A. Our group of seniors, we’ve been on both ends of the spectrum. When we were freshmen, we [the team] were lacking out on the field and in leadership areas, and then the very next year we went around and took the Ivy League title. Within one year we had seen what it meant to win and lose games, and then took the positive attitude that is takes to win. We’ve had four years of seeing the team’s attitude get progressively better and better, and so as seniors we try to convey that attitude and those emotions to the other guys and hope that they can continue that trend. No one likes to lose.

Q. How do you balance being pre-med and playing lacrosse?

A. I knew that I wanted to do something in health care … and playing a sport just keeps my day so structured, I don’t really have the time to sit down and do nothing. When you have something always happening, you’re always on a constant schedule. It’s really helped me get through classes because I get in a working mode and can’t really get out of it. Grades go up a little bit, which is surprising to a lot of people, and I just function a lot better when I’m busy.

Q. What are your plans for the future? Do you intend to play lacrosse professionally?

A. I haven’t taken my MCAT yet, and I’ll be doing a year of research, hopefully in a clinical center or a hospital. And the way drafting works, the rosters on the teams are small, so I still have to try out and the chances are slim. But hey, if they [the Boston Cannons] really want me, I’d do it. I’d be one of the two people ever to be drafted from my home state, and so we’d be the first two professional players from Washington if we both make it. I think that’d be really cool.

Q. Where do you see yourself in 10 years?

A. I just hope that I’m in a position where people need me, and I’m not just travestying through life. I’ll be a position where I can make my own decisions and hopefully impact people.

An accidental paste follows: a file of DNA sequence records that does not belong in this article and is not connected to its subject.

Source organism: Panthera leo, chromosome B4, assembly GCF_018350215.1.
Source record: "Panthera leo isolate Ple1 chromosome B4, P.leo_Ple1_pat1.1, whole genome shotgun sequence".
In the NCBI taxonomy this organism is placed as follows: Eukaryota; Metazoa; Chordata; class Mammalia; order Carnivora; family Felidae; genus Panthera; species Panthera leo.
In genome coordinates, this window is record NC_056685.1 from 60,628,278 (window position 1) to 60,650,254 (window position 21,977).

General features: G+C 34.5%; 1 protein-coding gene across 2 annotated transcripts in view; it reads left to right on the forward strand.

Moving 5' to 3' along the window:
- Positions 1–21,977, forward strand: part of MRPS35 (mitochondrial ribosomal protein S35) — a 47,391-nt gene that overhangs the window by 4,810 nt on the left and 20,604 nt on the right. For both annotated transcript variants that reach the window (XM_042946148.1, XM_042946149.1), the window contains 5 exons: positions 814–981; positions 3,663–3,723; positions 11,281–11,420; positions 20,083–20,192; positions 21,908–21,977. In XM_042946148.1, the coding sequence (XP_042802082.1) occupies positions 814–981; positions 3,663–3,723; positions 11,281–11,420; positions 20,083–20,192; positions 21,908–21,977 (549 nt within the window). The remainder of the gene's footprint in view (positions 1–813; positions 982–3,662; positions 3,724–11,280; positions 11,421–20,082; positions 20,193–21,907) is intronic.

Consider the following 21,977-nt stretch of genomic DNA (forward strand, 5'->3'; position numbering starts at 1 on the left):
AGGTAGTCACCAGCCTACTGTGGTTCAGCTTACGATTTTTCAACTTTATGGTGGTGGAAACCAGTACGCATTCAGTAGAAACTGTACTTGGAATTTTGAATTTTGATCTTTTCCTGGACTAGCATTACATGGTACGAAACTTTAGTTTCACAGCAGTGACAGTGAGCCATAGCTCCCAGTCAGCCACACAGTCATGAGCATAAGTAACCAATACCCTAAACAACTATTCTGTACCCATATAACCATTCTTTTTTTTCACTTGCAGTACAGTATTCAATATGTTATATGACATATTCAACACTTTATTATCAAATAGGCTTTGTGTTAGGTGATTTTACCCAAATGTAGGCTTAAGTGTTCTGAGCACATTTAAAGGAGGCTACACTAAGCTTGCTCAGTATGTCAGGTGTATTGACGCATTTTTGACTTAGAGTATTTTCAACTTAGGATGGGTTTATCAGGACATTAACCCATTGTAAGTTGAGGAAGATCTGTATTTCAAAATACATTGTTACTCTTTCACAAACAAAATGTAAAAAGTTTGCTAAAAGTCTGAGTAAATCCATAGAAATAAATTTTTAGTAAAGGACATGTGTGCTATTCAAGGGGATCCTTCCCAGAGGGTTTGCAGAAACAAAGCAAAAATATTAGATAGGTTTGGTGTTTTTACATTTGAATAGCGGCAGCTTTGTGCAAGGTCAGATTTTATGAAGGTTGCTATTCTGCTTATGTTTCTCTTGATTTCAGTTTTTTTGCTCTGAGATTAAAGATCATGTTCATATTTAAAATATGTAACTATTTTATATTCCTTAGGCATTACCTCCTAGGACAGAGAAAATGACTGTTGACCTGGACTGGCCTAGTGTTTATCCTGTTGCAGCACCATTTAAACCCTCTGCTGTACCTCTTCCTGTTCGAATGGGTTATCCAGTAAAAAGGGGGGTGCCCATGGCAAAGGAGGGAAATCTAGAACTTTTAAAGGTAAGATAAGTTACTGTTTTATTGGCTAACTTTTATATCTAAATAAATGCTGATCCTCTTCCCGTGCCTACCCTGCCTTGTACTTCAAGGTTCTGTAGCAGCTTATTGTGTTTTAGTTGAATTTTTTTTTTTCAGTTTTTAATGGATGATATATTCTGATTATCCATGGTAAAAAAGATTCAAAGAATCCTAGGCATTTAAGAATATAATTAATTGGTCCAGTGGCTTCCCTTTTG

Q. What has been one of your best games in your Yale career?

A. It was last year when we played Princeton. Yale historically has had a tough time with Princeton, and its senior class is one of the top-ranked recruiting classes in the country. Even though we had done very well, it’s always been that the Princeton players get all the preseason hype. It’s nice to beat a team that has gotten all that and accolades, and to just tell them that we’ve been flying under the radar, but we’re still better than you. I remember taking a lap around the field and one of the kids saying, “You haven’t beat us and you guys will never beat us,” and then we beat them [8–7 in overtime]. It was a great game.

Q. What do you like about the team? How does it differ from other college teams?

A. We recently had a preseason scrimmage, and one of the coaches said something along the lines that we were “small in stature but deceptively physical.” I think that says a lot about us: We may not be the big time recruits or the big-time athletes, but we’re a bunch of guys who put everything on the line and scrap and play. In that sense we’re all the same, and I think that’s why we get along so well. We’re scrappy little fighters.